"This American carnage stops right here and stops right now."
Just blocks away, however, carnage was present in a very real sense. Although the vast majority of protests seemed to have been carried out entirely peacefully – something the presence of a 28,000-strong security force had helped to ensure – scuffles broke out between police and demonstrators who smashed windows of businesses and hurled projectiles at security forces.
Police responded with pepper spray and stun grenades.
The ugly scenes continued after the swearing-in ceremony had finished and the inaugural parade was underway, with protesters setting vehicles, including a limousine and a TV van, on fire.
Police said that at least 95 people were arrested and two officers injured in the clashes.
On the whole, however, most on both sides of the fence – whether die-hard Trump supporters or fierce critics – seemed willing to make clear their feelings on the new president peacefully, and give those with opposing views space to do the same in a sign that no matter how deep America's divisions, the right to express oneself freely remains sacrosanct.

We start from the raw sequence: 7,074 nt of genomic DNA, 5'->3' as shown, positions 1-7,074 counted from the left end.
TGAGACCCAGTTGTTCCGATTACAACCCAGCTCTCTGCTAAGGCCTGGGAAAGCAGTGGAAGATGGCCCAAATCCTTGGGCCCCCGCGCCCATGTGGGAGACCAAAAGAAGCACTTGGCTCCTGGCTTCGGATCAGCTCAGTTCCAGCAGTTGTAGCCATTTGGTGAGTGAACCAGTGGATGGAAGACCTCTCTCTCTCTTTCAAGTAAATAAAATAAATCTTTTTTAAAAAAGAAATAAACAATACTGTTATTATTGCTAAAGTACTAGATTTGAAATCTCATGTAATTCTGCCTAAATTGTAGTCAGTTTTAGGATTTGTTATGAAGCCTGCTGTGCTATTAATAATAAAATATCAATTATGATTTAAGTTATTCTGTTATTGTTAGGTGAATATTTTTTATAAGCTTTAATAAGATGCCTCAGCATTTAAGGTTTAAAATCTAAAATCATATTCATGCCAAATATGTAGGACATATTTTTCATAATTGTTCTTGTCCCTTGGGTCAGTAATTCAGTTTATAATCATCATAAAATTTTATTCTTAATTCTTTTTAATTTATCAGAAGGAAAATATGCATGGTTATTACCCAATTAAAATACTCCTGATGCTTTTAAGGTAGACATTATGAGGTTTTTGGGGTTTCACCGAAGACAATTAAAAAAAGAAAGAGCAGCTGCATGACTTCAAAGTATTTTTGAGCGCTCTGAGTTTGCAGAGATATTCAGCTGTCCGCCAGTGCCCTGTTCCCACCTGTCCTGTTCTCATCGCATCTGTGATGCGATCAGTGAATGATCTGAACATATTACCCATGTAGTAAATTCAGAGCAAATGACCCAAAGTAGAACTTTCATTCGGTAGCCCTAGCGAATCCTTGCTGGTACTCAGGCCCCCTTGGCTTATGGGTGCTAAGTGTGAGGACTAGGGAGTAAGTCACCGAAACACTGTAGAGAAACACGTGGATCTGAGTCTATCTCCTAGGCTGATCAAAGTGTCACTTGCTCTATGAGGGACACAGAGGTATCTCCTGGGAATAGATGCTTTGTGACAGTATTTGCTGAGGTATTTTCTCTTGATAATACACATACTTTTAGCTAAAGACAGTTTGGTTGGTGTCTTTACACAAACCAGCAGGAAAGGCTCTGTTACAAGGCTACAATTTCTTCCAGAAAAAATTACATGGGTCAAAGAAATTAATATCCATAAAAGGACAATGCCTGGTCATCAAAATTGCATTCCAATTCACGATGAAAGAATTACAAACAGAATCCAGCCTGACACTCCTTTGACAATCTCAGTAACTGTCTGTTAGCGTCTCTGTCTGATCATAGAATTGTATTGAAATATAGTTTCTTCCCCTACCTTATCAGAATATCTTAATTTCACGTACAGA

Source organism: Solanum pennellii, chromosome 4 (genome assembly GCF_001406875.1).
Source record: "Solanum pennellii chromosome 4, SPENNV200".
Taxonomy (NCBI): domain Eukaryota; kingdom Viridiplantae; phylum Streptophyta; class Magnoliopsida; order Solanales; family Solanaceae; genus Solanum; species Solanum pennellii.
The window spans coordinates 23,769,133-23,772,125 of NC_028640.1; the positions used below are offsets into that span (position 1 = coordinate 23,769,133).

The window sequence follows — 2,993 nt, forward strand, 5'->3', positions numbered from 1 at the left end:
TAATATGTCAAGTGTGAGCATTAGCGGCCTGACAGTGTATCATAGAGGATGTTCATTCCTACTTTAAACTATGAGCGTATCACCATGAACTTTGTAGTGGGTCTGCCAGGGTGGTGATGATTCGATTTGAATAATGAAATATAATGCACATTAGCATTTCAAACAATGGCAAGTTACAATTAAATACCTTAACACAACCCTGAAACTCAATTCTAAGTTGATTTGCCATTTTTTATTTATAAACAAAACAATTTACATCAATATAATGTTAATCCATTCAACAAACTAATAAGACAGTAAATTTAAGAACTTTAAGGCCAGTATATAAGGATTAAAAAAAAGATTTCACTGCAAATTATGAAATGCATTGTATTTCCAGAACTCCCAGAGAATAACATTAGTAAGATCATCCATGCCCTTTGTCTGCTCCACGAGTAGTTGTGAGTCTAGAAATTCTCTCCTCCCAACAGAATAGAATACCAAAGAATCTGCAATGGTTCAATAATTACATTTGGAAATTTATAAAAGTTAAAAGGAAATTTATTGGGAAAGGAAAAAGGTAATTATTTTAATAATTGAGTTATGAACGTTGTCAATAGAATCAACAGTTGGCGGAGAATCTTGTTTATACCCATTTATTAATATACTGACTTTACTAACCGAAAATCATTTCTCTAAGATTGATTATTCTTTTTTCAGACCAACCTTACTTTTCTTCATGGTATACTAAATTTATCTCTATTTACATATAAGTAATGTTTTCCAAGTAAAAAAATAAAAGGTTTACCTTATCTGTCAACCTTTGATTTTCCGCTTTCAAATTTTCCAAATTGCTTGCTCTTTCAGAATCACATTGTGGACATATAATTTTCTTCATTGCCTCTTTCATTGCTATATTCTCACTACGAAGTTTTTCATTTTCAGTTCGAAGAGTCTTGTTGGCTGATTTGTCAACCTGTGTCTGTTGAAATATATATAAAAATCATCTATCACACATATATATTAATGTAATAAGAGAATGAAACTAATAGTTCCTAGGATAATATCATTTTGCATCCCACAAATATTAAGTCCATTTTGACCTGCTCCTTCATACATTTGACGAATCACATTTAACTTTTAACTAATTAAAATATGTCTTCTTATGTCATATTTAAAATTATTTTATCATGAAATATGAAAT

"I definitely don't agree with them but I respect their right to be here, just like they respect mine," said Ed Percill, a 25-year-old student and Trump supporter from New York.
"This is America," said Janice, one of the protesters outside the National Archives Building, with a shrug when asked how she felt about Trump's supporters. "People have a right to support who they want."
The protests continue on Saturday with the Women's March on Washington, expected to attract tens of thousands of people – the same day that Trump's task of somehow unifying America's stark rifts begins with his first full day in office as president of the United States.
Date created : 2017-01-21